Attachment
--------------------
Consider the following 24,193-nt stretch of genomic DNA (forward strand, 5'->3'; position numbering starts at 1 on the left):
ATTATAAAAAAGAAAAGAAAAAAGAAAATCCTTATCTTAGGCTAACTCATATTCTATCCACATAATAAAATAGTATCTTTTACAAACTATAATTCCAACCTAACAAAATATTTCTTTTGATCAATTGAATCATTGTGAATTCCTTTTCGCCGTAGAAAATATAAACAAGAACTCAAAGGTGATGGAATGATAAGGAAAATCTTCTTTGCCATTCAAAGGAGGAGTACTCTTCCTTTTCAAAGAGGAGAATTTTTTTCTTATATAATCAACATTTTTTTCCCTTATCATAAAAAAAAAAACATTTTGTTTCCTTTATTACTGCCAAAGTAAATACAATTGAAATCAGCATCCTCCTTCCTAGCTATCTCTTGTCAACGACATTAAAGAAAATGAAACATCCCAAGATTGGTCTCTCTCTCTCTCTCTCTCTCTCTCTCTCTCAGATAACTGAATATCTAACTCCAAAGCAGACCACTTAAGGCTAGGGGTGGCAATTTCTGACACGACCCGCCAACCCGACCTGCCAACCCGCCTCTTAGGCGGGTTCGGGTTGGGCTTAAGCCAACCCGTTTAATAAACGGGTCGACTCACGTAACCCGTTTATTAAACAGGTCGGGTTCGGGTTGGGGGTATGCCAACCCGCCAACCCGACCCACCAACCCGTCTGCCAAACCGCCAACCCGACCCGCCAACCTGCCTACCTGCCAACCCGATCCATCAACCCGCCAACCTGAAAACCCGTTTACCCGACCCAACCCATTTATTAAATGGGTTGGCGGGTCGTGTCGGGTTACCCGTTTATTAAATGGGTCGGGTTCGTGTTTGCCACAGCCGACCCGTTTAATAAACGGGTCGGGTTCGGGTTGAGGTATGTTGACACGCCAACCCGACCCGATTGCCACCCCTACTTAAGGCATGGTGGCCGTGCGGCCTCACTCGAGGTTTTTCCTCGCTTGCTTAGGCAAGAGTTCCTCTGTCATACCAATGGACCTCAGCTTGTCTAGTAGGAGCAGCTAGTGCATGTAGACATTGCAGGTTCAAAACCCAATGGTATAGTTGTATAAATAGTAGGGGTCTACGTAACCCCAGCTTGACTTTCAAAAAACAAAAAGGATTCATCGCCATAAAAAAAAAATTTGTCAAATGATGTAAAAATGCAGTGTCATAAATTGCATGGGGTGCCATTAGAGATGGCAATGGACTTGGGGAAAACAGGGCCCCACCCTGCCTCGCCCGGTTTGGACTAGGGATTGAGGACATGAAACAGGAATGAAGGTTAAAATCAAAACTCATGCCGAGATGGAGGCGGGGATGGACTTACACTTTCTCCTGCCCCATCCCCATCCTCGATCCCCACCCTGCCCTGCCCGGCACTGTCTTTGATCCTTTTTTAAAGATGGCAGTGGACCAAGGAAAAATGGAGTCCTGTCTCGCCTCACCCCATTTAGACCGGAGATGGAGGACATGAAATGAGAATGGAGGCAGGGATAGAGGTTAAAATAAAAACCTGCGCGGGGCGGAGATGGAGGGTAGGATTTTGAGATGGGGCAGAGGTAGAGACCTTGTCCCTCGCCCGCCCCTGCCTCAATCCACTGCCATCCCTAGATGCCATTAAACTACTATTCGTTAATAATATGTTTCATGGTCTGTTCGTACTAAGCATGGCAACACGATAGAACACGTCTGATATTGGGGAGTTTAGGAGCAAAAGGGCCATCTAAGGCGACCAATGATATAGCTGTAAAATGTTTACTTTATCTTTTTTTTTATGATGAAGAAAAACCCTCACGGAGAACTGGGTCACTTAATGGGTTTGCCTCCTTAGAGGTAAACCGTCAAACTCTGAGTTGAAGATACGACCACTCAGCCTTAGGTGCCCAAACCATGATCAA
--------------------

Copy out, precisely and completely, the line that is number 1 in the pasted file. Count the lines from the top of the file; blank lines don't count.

Consider the following 24,193-nt stretch of genomic DNA (forward strand, 5'->3'; position numbering starts at 1 on the left):